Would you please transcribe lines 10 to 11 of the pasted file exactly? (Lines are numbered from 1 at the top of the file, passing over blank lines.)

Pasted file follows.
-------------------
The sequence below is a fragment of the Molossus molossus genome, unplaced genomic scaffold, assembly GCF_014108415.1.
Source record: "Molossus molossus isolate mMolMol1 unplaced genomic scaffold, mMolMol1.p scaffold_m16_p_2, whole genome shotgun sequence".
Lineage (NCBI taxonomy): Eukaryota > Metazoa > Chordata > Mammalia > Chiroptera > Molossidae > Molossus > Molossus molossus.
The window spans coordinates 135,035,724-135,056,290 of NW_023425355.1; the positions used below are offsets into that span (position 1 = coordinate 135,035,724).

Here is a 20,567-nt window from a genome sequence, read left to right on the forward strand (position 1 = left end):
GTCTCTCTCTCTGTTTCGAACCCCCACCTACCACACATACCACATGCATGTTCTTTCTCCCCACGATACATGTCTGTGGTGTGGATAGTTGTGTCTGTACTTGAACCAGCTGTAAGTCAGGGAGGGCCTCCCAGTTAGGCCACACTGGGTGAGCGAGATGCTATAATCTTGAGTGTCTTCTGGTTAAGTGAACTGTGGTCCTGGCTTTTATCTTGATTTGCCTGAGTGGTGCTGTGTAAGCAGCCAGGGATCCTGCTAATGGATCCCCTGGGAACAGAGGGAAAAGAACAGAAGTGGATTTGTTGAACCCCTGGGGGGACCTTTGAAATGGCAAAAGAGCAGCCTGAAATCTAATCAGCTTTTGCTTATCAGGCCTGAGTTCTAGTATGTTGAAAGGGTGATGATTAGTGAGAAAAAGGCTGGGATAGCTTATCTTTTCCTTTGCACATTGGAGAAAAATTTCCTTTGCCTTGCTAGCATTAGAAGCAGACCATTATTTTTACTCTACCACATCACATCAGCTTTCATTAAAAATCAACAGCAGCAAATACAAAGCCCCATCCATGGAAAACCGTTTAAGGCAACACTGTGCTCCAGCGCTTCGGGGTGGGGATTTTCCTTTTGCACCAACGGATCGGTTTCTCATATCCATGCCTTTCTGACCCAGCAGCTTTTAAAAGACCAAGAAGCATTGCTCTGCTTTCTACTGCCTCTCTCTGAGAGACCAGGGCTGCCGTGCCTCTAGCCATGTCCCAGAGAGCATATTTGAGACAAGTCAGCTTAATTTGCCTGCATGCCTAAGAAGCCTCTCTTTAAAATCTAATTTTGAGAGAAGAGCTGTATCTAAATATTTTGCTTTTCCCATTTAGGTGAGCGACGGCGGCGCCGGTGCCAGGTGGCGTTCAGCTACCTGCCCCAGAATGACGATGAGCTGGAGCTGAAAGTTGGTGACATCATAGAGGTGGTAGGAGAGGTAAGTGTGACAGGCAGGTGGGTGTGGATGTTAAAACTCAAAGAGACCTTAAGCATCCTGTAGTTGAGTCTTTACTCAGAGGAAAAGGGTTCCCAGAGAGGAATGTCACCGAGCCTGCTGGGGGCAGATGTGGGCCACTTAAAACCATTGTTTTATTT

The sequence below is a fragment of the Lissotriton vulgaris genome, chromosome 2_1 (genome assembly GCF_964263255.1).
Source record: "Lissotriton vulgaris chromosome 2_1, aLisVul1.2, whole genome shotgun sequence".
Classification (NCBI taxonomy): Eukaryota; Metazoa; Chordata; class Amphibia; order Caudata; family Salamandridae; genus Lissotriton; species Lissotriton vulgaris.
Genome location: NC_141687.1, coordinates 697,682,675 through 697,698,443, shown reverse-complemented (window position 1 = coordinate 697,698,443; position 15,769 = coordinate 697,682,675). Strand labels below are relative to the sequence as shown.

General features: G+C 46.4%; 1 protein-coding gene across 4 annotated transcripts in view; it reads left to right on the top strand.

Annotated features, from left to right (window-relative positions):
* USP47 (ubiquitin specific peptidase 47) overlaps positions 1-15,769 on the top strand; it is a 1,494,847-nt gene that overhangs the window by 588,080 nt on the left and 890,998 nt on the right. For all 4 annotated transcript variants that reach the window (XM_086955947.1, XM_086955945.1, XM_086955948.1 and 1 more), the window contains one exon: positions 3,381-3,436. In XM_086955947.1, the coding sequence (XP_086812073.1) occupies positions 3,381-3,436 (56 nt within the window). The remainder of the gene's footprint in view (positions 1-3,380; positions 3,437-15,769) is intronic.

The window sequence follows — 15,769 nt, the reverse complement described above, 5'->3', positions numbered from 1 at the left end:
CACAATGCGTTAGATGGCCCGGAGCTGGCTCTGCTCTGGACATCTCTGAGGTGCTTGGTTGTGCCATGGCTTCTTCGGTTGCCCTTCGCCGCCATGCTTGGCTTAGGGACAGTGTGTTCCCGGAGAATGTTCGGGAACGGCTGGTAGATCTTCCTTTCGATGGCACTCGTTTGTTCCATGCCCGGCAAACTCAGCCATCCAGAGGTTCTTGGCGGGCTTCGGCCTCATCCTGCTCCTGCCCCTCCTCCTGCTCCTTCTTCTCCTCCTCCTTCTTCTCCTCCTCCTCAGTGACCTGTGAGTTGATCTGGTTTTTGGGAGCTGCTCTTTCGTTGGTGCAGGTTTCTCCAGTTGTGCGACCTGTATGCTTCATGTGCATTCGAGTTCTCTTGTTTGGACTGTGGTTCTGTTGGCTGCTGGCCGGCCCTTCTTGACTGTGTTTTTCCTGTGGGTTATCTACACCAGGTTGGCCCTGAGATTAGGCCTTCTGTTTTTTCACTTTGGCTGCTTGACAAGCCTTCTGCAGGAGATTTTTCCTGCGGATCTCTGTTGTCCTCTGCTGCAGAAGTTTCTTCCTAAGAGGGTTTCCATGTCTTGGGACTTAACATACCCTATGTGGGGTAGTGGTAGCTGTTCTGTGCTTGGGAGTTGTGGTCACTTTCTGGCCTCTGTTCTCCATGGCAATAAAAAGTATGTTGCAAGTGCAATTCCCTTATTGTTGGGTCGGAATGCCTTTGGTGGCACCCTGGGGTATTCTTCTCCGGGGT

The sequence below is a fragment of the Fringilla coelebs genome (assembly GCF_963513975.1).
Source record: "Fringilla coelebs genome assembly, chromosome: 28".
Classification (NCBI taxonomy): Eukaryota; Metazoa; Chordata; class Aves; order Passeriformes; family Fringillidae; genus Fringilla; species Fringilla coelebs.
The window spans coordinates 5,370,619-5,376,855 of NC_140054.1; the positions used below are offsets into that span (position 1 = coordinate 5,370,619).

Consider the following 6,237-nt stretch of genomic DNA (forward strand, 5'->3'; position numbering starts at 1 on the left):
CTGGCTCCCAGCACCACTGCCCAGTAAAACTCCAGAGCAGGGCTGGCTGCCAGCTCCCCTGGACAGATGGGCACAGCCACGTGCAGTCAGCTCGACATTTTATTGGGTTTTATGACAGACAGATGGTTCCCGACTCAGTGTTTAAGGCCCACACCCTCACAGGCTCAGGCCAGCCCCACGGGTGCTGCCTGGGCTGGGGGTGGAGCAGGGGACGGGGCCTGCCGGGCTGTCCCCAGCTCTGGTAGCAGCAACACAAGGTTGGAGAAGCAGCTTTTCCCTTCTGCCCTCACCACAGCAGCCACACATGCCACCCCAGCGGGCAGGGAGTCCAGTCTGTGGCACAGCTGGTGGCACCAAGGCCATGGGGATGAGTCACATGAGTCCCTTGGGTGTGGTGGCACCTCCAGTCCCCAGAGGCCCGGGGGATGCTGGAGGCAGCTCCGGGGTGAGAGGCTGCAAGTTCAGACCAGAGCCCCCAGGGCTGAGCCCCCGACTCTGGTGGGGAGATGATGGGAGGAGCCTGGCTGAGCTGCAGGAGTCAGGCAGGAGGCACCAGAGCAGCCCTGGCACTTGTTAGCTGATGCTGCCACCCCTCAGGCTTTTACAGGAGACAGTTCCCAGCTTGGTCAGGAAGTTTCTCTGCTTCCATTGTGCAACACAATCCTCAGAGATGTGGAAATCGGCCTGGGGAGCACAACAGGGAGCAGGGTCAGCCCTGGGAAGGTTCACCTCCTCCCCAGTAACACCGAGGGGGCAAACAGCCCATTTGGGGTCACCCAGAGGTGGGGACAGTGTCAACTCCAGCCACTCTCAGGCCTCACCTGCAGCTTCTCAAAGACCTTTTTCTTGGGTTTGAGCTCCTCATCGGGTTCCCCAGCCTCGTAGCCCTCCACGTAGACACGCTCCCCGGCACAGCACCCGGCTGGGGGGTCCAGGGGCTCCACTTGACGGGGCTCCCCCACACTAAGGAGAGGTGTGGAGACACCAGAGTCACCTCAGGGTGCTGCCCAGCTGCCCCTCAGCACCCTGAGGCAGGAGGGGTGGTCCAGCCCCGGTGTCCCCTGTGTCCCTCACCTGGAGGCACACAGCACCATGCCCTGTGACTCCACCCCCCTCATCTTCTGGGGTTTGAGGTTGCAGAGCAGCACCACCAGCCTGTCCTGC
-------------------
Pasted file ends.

Genome location: NC_141687.1, coordinates 697,682,675 through 697,698,443, shown reverse-complemented (window position 1 = coordinate 697,698,443; position 15,769 = coordinate 697,682,675). Strand labels below are relative to the sequence as shown.

General features: G+C 46.4%; 1 protein-coding gene across 4 annotated transcripts in view; it reads left to right on the top strand.